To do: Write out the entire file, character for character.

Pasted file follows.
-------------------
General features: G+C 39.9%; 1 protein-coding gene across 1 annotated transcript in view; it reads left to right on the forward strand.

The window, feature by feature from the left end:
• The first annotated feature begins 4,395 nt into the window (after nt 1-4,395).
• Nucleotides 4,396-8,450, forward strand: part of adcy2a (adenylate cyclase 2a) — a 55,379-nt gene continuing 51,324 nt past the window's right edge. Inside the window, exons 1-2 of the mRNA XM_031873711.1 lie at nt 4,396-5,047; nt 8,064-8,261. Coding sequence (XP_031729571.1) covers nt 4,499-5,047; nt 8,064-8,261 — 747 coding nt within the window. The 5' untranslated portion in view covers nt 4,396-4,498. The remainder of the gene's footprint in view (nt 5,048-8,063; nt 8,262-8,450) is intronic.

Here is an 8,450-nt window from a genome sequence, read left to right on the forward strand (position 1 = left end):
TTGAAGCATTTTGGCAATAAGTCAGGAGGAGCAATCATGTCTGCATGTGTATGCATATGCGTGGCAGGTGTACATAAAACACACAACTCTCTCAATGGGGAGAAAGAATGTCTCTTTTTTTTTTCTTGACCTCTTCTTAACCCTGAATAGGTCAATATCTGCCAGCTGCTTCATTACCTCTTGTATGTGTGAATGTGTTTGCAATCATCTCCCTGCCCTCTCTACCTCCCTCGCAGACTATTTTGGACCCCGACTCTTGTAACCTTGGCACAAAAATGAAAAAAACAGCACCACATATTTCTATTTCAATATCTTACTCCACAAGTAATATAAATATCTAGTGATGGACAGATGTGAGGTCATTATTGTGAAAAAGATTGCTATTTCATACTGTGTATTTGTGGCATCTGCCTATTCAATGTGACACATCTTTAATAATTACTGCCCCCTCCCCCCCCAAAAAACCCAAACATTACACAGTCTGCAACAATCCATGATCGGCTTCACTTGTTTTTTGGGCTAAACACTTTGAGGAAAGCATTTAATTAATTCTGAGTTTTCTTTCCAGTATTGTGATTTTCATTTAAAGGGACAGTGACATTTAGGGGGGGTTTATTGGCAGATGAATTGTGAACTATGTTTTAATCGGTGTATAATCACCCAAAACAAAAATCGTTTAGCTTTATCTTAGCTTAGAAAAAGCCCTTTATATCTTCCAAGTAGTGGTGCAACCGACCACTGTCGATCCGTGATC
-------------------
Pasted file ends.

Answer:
General features: G+C 39.9%; 1 protein-coding gene across 1 annotated transcript in view; it reads left to right on the forward strand.

The window, feature by feature from the left end:
• The first annotated feature begins 4,395 nt into the window (after nt 1-4,395).
• Nucleotides 4,396-8,450, forward strand: part of adcy2a (adenylate cyclase 2a) — a 55,379-nt gene continuing 51,324 nt past the window's right edge. Inside the window, exons 1-2 of the mRNA XM_031873711.1 lie at nt 4,396-5,047; nt 8,064-8,261. Coding sequence (XP_031729571.1) covers nt 4,499-5,047; nt 8,064-8,261 — 747 coding nt within the window. The 5' untranslated portion in view covers nt 4,396-4,498. The remainder of the gene's footprint in view (nt 5,048-8,063; nt 8,262-8,450) is intronic.

Here is an 8,450-nt window from a genome sequence, read left to right on the forward strand (position 1 = left end):
TTGAAGCATTTTGGCAATAAGTCAGGAGGAGCAATCATGTCTGCATGTGTATGCATATGCGTGGCAGGTGTACATAAAACACACAACTCTCTCAATGGGGAGAAAGAATGTCTCTTTTTTTTTTCTTGACCTCTTCTTAACCCTGAATAGGTCAATATCTGCCAGCTGCTTCATTACCTCTTGTATGTGTGAATGTGTTTGCAATCATCTCCCTGCCCTCTCTACCTCCCTCGCAGACTATTTTGGACCCCGACTCTTGTAACCTTGGCACAAAAATGAAAAAAACAGCACCACATATTTCTATTTCAATATCTTACTCCACAAGTAATATAAATATCTAGTGATGGACAGATGTGAGGTCATTATTGTGAAAAAGATTGCTATTTCATACTGTGTATTTGTGGCATCTGCCTATTCAATGTGACACATCTTTAATAATTACTGCCCCCTCCCCCCCCAAAAAACCCAAACATTACACAGTCTGCAACAATCCATGATCGGCTTCACTTGTTTTTTGGGCTAAACACTTTGAGGAAAGCATTTAATTAATTCTGAGTTTTCTTTCCAGTATTGTGATTTTCATTTAAAGGGACAGTGACATTTAGGGGGGGTTTATTGGCAGATGAATTGTGAACTATGTTTTAATCGGTGTATAATCACCCAAAACAAAAATCGTTTAGCTTTATCTTAGCTTAGAAAAAGCCCTTTATATCTTCCAAGTAGTGGTGCAACCGACCACTGTCGATCCGTGATC